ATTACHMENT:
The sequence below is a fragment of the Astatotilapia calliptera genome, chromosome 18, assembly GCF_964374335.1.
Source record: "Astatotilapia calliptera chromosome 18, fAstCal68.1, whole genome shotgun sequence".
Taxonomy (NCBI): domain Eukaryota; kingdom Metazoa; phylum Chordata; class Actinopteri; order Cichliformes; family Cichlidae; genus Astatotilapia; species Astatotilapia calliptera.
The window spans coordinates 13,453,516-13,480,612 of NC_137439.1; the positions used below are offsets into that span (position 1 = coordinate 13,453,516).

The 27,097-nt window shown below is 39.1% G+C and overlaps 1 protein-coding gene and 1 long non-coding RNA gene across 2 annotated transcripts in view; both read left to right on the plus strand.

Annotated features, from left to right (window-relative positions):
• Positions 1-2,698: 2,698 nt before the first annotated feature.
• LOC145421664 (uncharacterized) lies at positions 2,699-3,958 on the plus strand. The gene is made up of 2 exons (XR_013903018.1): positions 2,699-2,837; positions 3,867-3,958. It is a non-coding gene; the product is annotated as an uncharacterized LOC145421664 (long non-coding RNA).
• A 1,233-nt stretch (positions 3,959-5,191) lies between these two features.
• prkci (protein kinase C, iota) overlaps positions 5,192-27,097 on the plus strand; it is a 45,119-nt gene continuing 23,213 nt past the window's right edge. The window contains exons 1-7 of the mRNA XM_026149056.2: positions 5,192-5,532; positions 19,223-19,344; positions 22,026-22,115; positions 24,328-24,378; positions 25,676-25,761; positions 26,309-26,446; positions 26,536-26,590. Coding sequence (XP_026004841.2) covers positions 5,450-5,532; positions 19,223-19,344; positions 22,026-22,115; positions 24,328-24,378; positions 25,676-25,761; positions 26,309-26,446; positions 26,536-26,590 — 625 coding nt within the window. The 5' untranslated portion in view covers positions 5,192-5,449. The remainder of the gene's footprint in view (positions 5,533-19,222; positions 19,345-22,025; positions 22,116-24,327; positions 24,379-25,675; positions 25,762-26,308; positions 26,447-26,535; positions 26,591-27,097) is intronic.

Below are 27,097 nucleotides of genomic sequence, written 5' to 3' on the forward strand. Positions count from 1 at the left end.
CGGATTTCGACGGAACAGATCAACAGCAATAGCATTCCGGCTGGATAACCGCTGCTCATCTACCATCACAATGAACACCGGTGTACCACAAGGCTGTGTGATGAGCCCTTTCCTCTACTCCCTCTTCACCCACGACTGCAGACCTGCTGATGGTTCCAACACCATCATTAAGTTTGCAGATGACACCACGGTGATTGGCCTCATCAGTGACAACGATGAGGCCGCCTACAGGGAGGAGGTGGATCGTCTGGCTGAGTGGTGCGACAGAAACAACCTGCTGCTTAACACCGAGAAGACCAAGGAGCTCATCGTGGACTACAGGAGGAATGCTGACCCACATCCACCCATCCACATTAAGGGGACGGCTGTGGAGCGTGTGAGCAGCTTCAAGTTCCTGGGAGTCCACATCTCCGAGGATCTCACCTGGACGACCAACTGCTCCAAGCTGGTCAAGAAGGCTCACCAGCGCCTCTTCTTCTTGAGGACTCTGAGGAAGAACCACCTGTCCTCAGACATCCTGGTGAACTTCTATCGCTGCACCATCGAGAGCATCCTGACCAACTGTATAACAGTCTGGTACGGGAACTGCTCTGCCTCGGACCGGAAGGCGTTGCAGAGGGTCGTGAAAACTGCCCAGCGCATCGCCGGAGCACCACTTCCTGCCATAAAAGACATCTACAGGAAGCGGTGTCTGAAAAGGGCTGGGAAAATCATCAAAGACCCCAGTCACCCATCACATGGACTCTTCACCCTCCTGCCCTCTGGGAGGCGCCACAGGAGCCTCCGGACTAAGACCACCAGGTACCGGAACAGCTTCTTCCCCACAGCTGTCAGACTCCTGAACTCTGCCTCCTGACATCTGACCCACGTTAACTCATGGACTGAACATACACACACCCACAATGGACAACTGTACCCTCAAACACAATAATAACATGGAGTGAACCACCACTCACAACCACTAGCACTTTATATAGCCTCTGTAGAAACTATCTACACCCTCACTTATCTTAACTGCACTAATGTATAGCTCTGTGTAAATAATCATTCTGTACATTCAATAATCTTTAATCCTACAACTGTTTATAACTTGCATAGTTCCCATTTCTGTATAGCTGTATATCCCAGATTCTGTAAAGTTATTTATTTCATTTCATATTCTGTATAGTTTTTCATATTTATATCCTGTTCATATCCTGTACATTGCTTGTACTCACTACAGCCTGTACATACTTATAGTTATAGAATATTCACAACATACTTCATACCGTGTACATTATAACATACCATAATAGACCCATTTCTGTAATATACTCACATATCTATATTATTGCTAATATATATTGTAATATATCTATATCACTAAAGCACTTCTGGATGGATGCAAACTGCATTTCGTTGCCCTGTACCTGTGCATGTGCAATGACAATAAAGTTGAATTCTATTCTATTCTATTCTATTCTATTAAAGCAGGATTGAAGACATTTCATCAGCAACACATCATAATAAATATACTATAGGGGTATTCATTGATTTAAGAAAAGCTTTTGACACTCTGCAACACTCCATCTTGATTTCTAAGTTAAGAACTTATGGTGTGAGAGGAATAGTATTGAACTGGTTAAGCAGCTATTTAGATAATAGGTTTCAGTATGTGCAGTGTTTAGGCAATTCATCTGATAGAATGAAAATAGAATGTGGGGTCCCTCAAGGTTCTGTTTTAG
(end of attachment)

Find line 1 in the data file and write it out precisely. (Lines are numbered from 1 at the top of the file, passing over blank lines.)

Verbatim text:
The sequence below is a fragment of the Astatotilapia calliptera genome, chromosome 18, assembly GCF_964374335.1.